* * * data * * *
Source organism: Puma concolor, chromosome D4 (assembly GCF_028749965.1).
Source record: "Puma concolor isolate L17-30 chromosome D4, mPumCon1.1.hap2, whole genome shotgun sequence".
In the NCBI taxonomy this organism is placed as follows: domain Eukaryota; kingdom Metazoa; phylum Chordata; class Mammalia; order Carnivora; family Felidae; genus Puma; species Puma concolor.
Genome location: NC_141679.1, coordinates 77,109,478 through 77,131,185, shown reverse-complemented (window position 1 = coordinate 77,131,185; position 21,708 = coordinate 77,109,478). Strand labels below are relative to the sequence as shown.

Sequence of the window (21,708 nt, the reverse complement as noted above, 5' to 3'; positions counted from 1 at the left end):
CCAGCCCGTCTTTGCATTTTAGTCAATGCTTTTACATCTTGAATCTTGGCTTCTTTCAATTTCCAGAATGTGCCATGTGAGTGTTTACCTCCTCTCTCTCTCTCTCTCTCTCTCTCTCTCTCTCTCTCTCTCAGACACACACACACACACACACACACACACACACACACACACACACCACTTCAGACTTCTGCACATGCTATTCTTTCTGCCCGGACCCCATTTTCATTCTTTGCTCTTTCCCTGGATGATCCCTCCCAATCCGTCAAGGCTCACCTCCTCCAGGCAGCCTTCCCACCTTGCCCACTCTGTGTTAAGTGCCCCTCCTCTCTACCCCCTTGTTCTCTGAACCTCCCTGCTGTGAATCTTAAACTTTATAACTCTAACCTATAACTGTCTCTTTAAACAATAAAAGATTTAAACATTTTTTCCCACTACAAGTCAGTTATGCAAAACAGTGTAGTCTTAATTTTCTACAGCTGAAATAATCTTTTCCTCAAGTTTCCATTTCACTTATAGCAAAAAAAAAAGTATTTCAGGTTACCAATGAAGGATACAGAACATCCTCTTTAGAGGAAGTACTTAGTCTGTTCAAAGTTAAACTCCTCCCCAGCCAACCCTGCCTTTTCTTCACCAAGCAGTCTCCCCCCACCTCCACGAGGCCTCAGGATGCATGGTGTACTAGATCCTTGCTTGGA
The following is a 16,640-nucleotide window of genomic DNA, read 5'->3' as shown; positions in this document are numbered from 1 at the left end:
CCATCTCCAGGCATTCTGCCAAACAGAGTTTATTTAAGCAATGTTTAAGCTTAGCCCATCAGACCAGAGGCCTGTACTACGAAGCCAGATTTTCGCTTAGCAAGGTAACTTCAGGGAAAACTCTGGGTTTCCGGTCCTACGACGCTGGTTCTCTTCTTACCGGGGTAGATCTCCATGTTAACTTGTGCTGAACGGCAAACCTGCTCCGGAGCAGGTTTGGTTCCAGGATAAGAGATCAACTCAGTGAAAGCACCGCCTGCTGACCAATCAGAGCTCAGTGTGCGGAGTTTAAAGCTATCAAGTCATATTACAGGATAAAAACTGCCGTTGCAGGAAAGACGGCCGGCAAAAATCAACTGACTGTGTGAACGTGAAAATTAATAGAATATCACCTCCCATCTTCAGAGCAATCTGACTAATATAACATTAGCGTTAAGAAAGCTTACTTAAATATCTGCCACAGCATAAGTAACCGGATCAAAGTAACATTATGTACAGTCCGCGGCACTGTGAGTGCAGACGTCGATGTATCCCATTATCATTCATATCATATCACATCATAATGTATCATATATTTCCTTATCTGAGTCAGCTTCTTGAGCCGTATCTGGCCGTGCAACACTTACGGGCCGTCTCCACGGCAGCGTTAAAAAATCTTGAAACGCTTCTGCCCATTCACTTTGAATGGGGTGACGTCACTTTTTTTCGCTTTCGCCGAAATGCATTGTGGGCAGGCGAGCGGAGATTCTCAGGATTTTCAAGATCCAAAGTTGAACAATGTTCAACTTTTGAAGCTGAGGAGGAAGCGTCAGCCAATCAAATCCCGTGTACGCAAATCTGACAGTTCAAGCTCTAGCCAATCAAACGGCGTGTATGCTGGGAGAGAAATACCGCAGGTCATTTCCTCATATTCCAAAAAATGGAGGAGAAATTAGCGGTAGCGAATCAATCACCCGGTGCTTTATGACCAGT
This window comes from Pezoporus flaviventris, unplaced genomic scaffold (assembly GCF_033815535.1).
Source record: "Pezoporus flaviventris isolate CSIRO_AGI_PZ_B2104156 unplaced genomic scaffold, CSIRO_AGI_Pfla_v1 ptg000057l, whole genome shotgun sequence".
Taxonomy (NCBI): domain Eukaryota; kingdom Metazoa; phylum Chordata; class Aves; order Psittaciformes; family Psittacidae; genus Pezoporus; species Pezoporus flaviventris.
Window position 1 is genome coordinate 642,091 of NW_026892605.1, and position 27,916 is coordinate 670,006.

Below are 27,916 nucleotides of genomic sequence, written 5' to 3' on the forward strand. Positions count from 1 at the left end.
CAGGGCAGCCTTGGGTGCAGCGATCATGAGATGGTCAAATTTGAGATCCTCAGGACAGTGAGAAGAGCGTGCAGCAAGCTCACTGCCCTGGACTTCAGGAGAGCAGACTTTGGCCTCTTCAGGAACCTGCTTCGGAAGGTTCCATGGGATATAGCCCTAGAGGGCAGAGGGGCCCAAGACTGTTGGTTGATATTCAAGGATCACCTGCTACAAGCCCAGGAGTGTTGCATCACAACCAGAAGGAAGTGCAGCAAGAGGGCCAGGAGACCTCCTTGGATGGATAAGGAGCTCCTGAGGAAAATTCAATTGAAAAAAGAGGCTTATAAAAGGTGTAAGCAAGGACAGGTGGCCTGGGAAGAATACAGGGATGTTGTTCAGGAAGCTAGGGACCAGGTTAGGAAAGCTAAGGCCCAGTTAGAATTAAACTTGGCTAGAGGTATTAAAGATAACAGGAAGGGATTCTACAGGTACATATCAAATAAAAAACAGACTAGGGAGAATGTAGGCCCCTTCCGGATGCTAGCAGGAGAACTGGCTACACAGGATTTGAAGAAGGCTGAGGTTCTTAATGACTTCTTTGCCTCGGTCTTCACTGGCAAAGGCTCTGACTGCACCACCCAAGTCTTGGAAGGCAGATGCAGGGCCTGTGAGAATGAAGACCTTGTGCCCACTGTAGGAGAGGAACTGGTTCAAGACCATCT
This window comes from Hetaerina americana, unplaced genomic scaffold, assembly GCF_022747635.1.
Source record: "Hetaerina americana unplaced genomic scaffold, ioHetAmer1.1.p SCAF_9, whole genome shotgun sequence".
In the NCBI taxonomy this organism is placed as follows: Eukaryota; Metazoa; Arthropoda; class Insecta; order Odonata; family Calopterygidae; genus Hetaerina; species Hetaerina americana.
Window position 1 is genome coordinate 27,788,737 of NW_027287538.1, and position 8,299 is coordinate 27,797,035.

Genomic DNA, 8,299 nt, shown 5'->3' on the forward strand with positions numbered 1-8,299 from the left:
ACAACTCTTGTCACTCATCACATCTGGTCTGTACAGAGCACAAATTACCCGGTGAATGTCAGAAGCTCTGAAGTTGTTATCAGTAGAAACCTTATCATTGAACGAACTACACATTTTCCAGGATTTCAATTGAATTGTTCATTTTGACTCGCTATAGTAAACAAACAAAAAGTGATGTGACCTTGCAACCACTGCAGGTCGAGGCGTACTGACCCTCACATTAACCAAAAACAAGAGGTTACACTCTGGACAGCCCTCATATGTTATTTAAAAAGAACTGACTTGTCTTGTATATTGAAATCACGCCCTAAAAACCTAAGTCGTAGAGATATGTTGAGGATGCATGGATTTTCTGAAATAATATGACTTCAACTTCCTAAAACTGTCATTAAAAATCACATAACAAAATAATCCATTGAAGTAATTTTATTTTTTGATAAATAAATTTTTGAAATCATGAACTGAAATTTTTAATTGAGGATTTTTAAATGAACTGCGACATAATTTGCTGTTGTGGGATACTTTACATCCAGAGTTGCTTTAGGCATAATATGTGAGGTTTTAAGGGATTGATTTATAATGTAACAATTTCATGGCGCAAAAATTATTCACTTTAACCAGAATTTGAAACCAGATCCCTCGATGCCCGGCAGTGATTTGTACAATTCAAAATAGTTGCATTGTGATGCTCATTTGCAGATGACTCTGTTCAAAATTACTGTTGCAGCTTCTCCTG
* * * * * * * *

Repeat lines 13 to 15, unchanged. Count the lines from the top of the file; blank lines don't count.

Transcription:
Below are 27,916 nucleotides of genomic sequence, written 5' to 3' on the forward strand. Positions count from 1 at the left end.
CAGGGCAGCCTTGGGTGCAGCGATCATGAGATGGTCAAATTTGAGATCCTCAGGACAGTGAGAAGAGCGTGCAGCAAGCTCACTGCCCTGGACTTCAGGAGAGCAGACTTTGGCCTCTTCAGGAACCTGCTTCGGAAGGTTCCATGGGATATAGCCCTAGAGGGCAGAGGGGCCCAAGACTGTTGGTTGATATTCAAGGATCACCTGCTACAAGCCCAGGAGTGTTGCATCACAACCAGAAGGAAGTGCAGCAAGAGGGCCAGGAGACCTCCTTGGATGGATAAGGAGCTCCTGAGGAAAATTCAATTGAAAAAAGAGGCTTATAAAAGGTGTAAGCAAGGACAGGTGGCCTGGGAAGAATACAGGGATGTTGTTCAGGAAGCTAGGGACCAGGTTAGGAAAGCTAAGGCCCAGTTAGAATTAAACTTGGCTAGAGGTATTAAAGATAACAGGAAGGGATTCTACAGGTACATATCAAATAAAAAACAGACTAGGGAGAATGTAGGCCCCTTCCGGATGCTAGCAGGAGAACTGGCTACACAGGATTTGAAGAAGGCTGAGGTTCTTAATGACTTCTTTGCCTCGGTCTTCACTGGCAAAGGCTCTGACTGCACCACCCAAGTCTTGGAAGGCAGATGCAGGGCCTGTGAGAATGAAGACCTTGTGCCCACTGTAGGAGAGGAACTGGTTCAAGACCATCT
This window comes from Hetaerina americana, unplaced genomic scaffold, assembly GCF_022747635.1.